Memories by the score — Lawrence Rowe

Sunday, November 18, 2018

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The year was 1974. I was pursuing a law degree at The University of the West Indies, Cave Hill Campus in Barbados. Cricket was in the air, the Englishmen were in town.

England had batted first and on the Thursday their first innings was coming to a close. And as luck would have it, we had no lectures that evening so my good friend and classmate, Robert “Bobby” Fray, decided to catch a bus to Bridgetown and go to the place Bajans like to refer to as “the Mecca of West Indian cricket”, Kensington Oval.

We sat in a stand beside the noisy schoolchildren section, which had just started to fill up. There was an air of expectation that afternoon as the last England wicket fell — a simple catch in the outfield taken by one of the greats, Garfield Sobers.

During the break between innings there was this thumping noise, which was traditional for the Kensington Oval every afternoon during a big game. The schoolchildren had just come in and they made their presence felt with this traditional beating of the wooden stands.

But on that afternoon the sound was not the accustomed stomping of feet on the wooden floor. It was accompanied by a chant, and as the players were getting ready to enter the arena it grew louder and louder.

When the West Indian pair of Roy Fredericks and Lawrence Rowe appeared out of the Pickwick Stand unto the field, we realised that the chant from the crowd was “Rowe, Rowe, Rowe”. There was not the slightest hint that there was any other player on the field and I personally was surprised, because Roy Fredericks was no slouch with the bat and had served the West Indies well.

My surprise was also based on the fact that Rowe did not exactly have a big reputation outside of Sabina Park. In fact, there were some less-friendly West Indians, especially the Trinidadians, who dared to suggest that he could not bat outside of Sabina Park.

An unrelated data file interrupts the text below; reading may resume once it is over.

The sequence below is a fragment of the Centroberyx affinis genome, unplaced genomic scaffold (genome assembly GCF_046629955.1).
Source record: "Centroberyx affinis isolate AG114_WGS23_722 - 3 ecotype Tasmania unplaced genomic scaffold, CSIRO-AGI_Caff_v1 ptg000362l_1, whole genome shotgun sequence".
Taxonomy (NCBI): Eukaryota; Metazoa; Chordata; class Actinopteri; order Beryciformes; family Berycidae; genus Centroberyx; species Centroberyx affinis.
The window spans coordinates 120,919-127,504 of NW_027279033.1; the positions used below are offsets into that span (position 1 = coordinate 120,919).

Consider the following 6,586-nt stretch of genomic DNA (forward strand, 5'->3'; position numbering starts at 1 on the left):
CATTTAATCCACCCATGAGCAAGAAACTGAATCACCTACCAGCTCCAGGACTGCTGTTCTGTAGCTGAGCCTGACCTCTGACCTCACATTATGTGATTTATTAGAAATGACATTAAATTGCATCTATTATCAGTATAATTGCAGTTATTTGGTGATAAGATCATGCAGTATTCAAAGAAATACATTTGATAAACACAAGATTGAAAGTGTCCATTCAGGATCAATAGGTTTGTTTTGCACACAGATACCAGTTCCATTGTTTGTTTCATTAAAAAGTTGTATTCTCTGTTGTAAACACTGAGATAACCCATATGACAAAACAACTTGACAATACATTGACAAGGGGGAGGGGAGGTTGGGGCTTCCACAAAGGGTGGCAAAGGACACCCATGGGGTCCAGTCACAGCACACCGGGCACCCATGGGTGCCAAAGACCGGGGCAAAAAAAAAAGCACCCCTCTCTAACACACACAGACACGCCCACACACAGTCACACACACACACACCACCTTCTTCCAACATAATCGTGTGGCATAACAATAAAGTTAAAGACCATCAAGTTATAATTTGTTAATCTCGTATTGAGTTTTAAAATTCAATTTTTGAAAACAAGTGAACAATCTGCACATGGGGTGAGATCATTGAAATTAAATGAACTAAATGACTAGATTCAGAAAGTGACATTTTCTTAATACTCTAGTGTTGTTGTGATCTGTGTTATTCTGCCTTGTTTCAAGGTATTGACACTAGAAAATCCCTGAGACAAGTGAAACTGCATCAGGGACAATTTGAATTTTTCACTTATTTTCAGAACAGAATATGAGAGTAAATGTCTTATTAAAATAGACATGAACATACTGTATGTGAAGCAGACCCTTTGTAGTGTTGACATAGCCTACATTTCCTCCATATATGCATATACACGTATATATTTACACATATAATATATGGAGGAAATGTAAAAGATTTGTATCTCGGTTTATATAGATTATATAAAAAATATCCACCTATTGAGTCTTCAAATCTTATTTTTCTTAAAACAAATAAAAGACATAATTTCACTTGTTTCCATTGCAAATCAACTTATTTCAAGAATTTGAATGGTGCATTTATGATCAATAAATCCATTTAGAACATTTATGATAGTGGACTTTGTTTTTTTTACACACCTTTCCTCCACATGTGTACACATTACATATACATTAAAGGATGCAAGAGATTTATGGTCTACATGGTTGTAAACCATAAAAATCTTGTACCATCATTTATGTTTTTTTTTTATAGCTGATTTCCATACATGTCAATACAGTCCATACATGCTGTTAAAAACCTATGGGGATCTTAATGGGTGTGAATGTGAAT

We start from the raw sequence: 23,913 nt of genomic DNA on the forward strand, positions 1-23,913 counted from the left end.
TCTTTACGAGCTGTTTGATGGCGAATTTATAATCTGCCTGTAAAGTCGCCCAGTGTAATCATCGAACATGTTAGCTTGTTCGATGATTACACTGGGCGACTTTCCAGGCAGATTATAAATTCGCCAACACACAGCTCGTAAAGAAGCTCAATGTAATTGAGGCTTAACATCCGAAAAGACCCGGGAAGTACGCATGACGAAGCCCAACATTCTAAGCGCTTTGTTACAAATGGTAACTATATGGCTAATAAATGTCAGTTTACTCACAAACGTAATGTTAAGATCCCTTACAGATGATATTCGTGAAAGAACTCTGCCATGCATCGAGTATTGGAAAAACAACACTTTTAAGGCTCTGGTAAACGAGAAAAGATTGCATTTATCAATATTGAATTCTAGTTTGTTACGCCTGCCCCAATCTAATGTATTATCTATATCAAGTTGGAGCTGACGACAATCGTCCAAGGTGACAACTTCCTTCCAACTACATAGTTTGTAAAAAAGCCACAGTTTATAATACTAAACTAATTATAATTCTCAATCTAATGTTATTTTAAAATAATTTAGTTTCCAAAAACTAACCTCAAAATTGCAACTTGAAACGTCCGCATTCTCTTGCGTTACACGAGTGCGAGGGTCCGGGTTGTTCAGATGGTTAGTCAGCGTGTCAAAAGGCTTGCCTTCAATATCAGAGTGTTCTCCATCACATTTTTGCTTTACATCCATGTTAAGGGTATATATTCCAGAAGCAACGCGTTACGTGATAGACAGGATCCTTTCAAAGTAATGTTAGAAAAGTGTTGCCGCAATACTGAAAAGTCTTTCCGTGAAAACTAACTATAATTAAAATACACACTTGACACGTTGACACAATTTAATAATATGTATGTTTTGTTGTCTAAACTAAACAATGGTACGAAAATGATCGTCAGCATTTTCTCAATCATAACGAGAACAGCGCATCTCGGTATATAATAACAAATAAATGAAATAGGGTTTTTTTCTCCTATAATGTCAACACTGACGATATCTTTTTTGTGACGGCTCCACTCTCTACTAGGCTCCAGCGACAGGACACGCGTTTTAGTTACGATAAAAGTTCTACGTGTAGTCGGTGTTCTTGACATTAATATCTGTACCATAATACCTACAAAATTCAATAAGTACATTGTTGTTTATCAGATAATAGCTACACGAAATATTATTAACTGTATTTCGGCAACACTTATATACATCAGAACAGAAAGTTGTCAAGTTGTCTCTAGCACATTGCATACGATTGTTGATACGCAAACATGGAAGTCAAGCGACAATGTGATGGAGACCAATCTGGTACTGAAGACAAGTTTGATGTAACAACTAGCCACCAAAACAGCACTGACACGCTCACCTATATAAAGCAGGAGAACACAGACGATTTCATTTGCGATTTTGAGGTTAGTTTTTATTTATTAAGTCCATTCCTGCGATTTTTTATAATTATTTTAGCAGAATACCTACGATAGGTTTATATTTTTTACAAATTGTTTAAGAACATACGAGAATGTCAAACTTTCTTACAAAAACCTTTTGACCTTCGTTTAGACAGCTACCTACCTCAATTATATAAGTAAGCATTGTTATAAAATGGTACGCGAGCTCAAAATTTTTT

To add to this, only a week before Rowe, batting for Jamaica against Barbados – on this very same ground – failed to spark, hooking at a ball early in his innings, straight down the throat of Peter Lashley. It was another failure outside of Sabina for the man affectionately known to his fans as “Yagga”.

But on this sunny Thursday afternoon at Kensington Oval, the air of expectancy was overwhelming. It was as if the gods had turned up and the crowd felt their presence. They knew something special was about to take place, hence, the chant for Rowe.

And they were right. That evening, in just under an hour's play, Rowe was still at the crease on 48 not out. He received one bouncer. This time it landed in the stands at square leg. He drove, cut and pulled in an awesome display of batting. His drives off the back foot were impeccable. The English skipper at one time set Geoff Boycott at third man and a first slip, and not once, but twice, Lawrence Rowe dissected them with late cuts that were simply as delicate as rose petals.

At the close of play that Thursday evening the crowd was abuzz. It was as if everyone present knew that a special innings was in the making and we had just witnessed an unforgettable beginning.

The next day would be a rest day and play would resume on Saturday morning. As much as expectancy was in the air, no one could have imagined what was in store come Saturday.